I took two pairs of scissors; before I had them, I could never find one when I needed it. And I took ten cellophane-wrapped teeth whitening kits. You probably signed up for some Internet deal. The kits contain instructions on making a mouth mold; you did not yet have time to soften the plastic and bite. We will never unwrap these boxes, but I can’t let them go. 

Even though I don’t care for their stiff ink, I took your piles of Bic pens. Leaving them behind seemed like sacrilege for a writer. I did leave many other things, however, including your seasonal affective disorder lamp. I still kick myself when it gets dark and we can hardly make it through winter in this northern land without cracking. 

A week before you died, your daughter screamed in agony that you’d never meet the baby we wanted to have one day. I reminded her that you were still breathing, looking around, now responding. But she knew, as a daughter would, that we were near the end. This reminds me: We couldn’t figure out why you would have a child’s pillow shaped like a lamb, still wrapped in plastic. Nobody was pregnant. I thought we might stumble upon your intention for it, so I took that too. Maybe we can give it to our baby someday. 

You were brave to nod your head yes – did you mean it? – when the doctor said slowly, loudly, that you might die if they pull out your breathing tube. That there are risks. We all saw it though, the nod, your blink of awareness. Your other daughter sang sweetly in your ear, “You are my sunshine,” while our shared love squatted on the floor and held your hand. She couldn’t watch them work. I kept my eyes on your soft face, recounted how you liked your coffee, dark with thick cream pooled on the surface; how you’d sit at our cabin surrounded in a nest of mail that you brought to sort, tearing envelopes as you watched waves churn; how you’d lecture your daughter on my behalf not to pass gas like a teenager; how when asked if you wanted an English Muffin in the morning or a gin and tonic at night, you always paused before saying “yes” as if to allow for the pleasure born of anticipating life’s small rewards to swell.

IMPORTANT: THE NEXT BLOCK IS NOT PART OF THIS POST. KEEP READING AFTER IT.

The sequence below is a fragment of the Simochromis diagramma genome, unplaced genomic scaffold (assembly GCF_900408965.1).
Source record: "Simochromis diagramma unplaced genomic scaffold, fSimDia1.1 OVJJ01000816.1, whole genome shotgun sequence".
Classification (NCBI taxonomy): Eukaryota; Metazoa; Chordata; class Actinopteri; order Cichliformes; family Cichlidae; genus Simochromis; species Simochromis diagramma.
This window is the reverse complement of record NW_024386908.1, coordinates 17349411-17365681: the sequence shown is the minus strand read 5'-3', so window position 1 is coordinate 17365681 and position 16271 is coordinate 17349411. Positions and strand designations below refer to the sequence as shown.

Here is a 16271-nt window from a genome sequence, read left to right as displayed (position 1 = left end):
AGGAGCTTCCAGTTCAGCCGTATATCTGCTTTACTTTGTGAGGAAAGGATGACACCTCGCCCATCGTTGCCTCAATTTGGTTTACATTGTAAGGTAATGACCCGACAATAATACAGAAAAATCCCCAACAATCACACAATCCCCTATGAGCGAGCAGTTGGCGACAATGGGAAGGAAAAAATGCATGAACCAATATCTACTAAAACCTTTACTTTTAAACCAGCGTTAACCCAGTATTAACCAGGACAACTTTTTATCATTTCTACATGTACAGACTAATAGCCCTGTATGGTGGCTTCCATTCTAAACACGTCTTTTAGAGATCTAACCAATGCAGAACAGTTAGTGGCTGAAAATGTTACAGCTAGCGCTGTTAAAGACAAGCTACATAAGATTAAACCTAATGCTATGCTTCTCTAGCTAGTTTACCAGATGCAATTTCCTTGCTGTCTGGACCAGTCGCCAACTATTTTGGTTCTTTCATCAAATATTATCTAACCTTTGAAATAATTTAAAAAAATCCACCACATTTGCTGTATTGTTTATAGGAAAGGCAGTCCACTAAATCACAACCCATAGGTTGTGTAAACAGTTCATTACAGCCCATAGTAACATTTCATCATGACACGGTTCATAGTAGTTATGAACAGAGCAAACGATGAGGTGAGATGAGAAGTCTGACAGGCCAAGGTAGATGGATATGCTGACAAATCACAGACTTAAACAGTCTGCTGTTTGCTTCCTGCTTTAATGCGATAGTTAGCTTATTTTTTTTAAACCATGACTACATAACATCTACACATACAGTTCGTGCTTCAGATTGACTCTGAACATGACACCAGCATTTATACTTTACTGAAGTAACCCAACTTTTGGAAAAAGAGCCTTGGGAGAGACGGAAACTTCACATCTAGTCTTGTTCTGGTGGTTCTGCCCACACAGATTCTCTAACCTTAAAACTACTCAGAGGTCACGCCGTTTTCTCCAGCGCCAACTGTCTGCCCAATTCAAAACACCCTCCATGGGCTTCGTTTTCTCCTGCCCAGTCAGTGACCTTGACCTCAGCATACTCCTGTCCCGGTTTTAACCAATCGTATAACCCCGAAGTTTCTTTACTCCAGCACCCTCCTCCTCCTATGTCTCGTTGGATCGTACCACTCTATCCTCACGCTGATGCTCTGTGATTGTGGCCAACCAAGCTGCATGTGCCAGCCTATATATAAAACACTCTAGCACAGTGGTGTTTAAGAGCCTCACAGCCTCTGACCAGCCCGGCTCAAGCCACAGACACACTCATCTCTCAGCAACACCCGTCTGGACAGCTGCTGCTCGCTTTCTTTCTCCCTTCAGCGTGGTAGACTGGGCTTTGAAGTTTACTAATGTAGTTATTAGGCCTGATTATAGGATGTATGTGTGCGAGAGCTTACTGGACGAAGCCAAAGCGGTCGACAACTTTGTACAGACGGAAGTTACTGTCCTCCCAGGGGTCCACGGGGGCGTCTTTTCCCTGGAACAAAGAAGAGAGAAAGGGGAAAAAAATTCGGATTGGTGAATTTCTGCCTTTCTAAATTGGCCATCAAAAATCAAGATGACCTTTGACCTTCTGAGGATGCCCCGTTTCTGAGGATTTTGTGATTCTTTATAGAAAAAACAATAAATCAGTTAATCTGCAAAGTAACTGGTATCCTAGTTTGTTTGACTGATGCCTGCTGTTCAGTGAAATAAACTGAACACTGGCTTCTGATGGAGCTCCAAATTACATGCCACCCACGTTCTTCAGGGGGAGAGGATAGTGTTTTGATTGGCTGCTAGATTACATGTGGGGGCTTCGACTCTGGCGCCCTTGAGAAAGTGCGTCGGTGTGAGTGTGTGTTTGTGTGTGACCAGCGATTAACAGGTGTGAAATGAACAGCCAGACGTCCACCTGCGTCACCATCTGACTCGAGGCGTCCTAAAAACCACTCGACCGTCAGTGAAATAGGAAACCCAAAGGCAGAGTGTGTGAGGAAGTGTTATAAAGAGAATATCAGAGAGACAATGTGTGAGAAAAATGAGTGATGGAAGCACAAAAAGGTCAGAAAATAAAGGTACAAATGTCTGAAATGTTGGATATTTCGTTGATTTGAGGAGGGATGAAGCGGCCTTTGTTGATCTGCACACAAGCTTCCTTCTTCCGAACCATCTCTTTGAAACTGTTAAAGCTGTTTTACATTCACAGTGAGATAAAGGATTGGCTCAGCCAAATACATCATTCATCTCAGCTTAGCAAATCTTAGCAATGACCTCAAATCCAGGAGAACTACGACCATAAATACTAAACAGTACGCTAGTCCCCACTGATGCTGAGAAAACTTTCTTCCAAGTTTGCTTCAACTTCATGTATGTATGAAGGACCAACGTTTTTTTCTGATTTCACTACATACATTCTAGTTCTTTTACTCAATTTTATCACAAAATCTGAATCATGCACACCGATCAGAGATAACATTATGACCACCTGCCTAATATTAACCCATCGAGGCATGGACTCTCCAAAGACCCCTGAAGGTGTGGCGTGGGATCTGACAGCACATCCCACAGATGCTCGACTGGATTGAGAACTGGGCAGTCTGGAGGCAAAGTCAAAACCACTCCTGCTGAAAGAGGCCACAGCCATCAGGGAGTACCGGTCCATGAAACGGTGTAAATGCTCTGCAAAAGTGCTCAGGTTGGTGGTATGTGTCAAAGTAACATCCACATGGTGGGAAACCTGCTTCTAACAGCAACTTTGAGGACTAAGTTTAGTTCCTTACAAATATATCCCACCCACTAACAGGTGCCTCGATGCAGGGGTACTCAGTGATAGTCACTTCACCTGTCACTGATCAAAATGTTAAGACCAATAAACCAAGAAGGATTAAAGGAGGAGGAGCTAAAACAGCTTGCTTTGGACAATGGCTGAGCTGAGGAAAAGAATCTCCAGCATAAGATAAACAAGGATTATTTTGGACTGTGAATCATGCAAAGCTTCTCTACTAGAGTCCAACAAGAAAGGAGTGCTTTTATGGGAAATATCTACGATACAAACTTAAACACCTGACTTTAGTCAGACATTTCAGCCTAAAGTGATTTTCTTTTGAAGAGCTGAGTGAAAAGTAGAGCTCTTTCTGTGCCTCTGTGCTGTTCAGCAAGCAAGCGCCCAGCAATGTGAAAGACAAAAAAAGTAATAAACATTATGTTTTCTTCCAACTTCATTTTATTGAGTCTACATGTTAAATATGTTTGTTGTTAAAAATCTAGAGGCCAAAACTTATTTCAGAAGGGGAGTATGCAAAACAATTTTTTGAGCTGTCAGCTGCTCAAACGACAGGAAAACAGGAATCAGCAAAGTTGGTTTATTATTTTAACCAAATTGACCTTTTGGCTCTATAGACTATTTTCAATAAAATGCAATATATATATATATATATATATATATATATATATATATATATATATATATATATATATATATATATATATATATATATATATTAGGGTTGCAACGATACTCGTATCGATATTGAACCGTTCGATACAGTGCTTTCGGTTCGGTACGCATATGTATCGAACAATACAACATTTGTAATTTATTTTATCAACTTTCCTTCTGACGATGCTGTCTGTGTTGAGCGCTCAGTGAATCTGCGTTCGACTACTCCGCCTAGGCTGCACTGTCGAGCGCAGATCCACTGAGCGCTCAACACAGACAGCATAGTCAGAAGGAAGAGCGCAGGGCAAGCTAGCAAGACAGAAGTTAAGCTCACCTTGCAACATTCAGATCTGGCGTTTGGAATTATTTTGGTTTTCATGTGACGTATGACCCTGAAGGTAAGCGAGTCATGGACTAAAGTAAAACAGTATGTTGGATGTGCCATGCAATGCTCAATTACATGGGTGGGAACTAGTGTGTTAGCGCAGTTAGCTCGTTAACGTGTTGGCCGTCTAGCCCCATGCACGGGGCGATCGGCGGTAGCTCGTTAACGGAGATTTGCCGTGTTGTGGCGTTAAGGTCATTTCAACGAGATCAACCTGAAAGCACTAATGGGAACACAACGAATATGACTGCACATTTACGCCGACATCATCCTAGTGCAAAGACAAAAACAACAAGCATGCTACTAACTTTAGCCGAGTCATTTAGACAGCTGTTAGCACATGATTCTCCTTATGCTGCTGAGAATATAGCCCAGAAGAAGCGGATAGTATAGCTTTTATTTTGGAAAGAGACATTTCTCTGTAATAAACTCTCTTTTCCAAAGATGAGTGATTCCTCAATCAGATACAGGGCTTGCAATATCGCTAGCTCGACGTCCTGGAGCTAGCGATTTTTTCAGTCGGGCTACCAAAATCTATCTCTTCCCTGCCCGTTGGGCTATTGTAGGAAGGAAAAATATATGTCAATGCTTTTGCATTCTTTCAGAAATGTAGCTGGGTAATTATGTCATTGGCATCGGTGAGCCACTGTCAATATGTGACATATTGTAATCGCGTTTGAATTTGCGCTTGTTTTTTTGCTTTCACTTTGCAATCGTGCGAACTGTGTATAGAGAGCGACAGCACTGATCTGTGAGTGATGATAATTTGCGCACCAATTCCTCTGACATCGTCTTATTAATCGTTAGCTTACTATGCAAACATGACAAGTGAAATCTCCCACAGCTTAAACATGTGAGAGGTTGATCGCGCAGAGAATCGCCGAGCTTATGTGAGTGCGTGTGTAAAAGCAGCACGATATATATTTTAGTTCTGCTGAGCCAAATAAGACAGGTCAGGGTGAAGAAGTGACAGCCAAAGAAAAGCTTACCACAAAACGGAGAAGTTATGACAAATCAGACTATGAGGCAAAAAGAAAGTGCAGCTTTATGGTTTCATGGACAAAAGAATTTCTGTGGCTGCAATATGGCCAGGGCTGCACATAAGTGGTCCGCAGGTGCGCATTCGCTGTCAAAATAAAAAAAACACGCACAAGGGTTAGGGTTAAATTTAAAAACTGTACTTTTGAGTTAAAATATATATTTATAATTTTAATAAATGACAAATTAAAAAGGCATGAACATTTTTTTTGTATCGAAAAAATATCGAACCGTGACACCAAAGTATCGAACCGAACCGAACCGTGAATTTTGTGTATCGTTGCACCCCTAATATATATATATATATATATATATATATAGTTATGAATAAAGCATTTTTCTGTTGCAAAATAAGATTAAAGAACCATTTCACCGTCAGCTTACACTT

When the tube came out, you mouthed our names, airy and hoarse. I anticipated a calm celebration, a reunion. I anticipated the years ahead: our soon-to-be wedding and then, later, trips across the ocean where we would lend a hand to steady you on cobblestone streets. You did not give up when liberated from the ventilator. I watched you fight, willing your lungs to greedily accept the oxygen and pass it along to the rest of your body. I saw that you were not ready for it to all end as your vitals began to plummet. I soon knew that she was right: you would never meet our baby.

The abrupt separation of a daughter and mother leaves a deep ache in one’s bone; stirs a primal awareness that indiscriminate loss is around every corner. In those days that followed, I wanted to ease your daughter’s pain. But those who stand as witnesses to death eventually learn there is no remedy; no antidote; nothing we can offer to stop the agony. This is when the impulse to intervene becomes physical, embodied. And so when you died, I did all I knew to do. Like an archeologist saving relics for a future time, I collected you. 

Melanie Hoffert is the author of Prairie Silence (Beacon Press, 2014), recipient of the Minnesota Book Award in Memoir and Creative Nonfiction. She has been published in several literary journals, including Orion, Ascent, Fugue, and The UTNE Reader. The Baltimore Review and New Millennium Writings each selected her work as the recipient of their CNF Writing Award. Melanie currently splits her time between her home in Minneapolis and her cabin in rural Minnesota, where she is finishing a memoir called Water Land. melaniehoffert.com

This creative nonfiction piece originally appeared in SAND 22.